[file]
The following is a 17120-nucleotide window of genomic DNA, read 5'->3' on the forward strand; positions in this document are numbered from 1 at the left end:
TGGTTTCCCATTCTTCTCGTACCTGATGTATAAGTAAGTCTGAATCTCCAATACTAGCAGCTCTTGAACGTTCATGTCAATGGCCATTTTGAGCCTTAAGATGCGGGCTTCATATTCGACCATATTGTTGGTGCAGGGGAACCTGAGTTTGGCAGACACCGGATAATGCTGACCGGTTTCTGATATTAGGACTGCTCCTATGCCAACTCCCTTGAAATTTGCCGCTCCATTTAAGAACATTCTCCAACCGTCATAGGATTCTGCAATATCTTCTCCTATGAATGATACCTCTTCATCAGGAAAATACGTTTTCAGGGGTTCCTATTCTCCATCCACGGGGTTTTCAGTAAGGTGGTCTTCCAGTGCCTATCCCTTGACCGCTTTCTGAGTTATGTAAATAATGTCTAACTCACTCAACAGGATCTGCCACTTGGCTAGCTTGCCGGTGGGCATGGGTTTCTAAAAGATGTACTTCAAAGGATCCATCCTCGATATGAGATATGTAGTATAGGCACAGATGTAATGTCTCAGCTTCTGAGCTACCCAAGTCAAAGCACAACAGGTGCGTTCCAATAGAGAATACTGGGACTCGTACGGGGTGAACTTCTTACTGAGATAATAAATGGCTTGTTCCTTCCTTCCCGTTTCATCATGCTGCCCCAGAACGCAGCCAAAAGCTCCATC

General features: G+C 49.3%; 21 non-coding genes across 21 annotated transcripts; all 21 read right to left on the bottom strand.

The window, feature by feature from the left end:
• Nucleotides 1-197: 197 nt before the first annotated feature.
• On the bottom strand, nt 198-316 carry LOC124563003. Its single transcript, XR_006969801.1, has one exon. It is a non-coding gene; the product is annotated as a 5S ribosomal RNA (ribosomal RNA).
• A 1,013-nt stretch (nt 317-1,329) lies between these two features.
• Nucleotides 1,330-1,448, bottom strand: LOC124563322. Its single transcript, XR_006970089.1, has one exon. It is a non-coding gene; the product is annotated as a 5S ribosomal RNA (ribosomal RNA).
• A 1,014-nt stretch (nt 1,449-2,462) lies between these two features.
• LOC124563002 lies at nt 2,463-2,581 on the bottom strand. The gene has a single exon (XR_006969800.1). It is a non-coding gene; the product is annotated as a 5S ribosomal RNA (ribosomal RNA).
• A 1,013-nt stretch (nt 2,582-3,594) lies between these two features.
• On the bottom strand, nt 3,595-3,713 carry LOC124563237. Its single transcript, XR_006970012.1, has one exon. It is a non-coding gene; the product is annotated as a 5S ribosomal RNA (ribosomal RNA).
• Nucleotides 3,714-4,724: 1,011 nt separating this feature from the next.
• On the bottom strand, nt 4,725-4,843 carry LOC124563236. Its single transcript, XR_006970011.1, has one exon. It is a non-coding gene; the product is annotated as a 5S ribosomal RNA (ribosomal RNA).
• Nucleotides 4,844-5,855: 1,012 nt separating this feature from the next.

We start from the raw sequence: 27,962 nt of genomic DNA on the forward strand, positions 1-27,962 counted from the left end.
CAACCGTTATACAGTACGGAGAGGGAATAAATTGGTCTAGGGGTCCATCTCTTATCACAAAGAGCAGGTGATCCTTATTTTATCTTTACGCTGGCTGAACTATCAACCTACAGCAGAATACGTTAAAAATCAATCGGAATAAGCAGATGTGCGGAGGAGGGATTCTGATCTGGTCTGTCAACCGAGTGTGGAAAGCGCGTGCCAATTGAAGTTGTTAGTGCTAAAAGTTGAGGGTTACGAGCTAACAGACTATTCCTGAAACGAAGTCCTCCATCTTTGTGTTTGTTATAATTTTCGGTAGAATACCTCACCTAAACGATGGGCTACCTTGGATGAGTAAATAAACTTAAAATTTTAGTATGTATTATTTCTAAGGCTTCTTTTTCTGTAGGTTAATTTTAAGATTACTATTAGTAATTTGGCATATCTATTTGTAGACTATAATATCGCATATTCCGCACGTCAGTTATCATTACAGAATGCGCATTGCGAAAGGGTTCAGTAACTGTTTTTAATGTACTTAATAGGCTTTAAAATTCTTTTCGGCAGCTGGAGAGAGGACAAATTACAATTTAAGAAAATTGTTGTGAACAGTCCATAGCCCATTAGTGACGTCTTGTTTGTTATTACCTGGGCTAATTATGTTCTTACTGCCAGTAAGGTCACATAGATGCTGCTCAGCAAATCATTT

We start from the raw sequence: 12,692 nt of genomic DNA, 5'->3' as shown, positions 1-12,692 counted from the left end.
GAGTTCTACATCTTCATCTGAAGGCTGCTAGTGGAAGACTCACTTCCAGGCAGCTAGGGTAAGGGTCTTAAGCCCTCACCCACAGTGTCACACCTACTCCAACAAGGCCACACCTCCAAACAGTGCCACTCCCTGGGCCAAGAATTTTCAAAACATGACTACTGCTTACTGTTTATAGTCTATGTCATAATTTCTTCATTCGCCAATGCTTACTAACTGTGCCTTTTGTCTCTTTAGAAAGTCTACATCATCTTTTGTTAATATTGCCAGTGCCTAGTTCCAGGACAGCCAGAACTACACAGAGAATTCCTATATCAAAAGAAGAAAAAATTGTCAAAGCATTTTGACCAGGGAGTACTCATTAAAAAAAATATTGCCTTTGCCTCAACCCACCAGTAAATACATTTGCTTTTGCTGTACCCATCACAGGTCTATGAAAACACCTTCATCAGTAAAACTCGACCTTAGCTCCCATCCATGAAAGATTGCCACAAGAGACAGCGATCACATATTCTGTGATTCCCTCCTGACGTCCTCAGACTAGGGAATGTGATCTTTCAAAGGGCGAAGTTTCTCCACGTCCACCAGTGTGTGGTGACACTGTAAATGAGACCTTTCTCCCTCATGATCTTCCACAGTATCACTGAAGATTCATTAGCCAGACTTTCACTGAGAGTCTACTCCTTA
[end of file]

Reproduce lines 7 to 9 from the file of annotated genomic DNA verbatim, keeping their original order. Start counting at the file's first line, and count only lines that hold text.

• A 1,013-nt stretch (nt 317-1,329) lies between these two features.
• Nucleotides 1,330-1,448, bottom strand: LOC124563322. Its single transcript, XR_006970089.1, has one exon. It is a non-coding gene; the product is annotated as a 5S ribosomal RNA (ribosomal RNA).
• A 1,014-nt stretch (nt 1,449-2,462) lies between these two features.